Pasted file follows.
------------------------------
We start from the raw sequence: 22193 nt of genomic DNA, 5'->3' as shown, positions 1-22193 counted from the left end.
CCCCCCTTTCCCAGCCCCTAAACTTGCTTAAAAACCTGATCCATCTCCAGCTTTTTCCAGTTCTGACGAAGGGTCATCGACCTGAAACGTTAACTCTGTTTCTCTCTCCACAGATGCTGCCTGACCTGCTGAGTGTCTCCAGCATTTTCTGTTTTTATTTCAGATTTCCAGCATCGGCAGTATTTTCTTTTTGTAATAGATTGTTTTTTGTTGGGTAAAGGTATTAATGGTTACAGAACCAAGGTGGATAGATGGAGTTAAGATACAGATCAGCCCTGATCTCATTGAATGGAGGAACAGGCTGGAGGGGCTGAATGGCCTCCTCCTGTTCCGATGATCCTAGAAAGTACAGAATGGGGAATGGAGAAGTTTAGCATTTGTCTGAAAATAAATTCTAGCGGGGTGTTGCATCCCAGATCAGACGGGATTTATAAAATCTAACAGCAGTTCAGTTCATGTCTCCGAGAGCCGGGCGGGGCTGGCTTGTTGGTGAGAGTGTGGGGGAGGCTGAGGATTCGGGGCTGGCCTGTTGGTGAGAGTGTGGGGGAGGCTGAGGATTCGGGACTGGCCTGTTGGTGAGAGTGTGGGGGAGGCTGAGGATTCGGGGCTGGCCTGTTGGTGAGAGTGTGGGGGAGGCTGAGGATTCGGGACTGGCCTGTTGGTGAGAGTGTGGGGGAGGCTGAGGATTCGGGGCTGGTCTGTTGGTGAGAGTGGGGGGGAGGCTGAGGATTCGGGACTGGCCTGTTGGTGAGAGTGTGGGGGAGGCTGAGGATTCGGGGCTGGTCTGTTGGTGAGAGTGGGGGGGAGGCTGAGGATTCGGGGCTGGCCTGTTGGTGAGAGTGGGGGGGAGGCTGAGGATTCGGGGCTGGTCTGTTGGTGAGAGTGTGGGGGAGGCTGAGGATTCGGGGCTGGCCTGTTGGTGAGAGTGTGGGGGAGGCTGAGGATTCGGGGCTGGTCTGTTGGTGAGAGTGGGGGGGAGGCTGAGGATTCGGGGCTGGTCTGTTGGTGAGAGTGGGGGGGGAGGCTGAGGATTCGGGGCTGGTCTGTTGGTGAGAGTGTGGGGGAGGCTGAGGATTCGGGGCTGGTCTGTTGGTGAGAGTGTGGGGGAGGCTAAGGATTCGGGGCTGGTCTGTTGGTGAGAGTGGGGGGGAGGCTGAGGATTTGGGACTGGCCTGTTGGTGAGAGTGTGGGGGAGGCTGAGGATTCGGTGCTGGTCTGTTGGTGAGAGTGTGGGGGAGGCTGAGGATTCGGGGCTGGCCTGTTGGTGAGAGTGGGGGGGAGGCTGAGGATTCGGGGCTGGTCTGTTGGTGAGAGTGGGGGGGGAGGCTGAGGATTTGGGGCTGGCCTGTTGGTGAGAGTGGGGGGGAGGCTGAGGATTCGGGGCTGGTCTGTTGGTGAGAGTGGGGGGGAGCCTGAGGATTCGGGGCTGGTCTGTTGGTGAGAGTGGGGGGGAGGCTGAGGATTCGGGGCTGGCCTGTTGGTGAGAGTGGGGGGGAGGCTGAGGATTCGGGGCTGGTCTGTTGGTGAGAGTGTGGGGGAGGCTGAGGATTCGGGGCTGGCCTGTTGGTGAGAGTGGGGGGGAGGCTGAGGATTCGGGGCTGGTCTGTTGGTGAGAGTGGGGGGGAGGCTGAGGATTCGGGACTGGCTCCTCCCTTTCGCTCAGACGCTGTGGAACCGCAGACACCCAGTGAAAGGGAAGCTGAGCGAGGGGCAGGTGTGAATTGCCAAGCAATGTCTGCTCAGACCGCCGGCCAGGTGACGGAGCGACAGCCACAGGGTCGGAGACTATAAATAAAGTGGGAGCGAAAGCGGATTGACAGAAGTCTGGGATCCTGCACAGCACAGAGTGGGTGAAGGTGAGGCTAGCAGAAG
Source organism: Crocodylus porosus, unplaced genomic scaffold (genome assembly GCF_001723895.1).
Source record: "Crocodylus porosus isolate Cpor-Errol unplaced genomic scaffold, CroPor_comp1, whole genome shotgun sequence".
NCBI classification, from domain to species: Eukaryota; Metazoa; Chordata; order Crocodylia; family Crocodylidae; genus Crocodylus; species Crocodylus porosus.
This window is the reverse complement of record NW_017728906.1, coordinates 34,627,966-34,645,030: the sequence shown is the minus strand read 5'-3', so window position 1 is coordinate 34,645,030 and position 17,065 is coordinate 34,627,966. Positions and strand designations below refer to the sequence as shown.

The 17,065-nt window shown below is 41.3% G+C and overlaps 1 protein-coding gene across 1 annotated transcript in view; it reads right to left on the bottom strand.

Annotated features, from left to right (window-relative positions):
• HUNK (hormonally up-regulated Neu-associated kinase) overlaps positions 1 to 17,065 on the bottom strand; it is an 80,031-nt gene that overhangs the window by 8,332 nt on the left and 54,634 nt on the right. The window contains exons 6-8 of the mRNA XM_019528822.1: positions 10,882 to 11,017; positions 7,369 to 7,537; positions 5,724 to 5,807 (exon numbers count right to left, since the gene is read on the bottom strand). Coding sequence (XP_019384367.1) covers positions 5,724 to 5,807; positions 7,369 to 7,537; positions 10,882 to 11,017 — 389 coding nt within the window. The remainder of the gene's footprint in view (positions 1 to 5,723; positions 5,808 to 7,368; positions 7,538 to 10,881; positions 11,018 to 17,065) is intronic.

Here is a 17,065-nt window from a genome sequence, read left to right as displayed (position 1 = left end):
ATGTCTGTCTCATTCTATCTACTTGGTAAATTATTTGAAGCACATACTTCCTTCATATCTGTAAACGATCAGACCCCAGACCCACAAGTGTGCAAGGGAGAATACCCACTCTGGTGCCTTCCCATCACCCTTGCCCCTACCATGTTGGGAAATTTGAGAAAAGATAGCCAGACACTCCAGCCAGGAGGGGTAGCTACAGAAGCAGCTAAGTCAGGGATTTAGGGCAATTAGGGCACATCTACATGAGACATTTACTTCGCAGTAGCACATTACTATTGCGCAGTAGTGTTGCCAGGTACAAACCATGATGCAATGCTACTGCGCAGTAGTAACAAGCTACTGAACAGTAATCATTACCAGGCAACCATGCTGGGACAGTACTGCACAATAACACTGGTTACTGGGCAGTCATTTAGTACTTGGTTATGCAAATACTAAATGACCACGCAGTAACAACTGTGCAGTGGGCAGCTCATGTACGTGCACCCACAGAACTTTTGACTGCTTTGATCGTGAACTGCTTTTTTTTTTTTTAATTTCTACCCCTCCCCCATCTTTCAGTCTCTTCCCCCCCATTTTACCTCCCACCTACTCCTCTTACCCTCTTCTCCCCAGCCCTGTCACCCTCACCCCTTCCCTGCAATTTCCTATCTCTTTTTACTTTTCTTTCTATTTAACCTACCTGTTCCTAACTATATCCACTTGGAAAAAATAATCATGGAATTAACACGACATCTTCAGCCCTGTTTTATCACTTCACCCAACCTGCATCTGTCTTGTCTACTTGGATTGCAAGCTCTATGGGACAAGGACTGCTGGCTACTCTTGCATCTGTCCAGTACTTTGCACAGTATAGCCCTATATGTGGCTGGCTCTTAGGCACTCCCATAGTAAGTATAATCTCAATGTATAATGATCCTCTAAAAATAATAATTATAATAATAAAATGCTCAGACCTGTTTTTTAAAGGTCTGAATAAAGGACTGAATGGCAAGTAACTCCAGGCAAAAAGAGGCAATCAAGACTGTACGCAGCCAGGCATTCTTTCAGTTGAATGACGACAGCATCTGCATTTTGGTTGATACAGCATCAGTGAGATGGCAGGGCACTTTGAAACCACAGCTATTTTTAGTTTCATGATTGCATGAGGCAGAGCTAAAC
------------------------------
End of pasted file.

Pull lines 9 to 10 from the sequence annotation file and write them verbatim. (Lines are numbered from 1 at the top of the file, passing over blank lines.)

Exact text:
• HUNK (hormonally up-regulated Neu-associated kinase) overlaps positions 1 to 17,065 on the bottom strand; it is an 80,031-nt gene that overhangs the window by 8,332 nt on the left and 54,634 nt on the right. The window contains exons 6-8 of the mRNA XM_019528822.1: positions 10,882 to 11,017; positions 7,369 to 7,537; positions 5,724 to 5,807 (exon numbers count right to left, since the gene is read on the bottom strand). Coding sequence (XP_019384367.1) covers positions 5,724 to 5,807; positions 7,369 to 7,537; positions 10,882 to 11,017 — 389 coding nt within the window. The remainder of the gene's footprint in view (positions 1 to 5,723; positions 5,808 to 7,368; positions 7,538 to 10,881; positions 11,018 to 17,065) is intronic.

Here is a 17,065-nt window from a genome sequence, read left to right as displayed (position 1 = left end):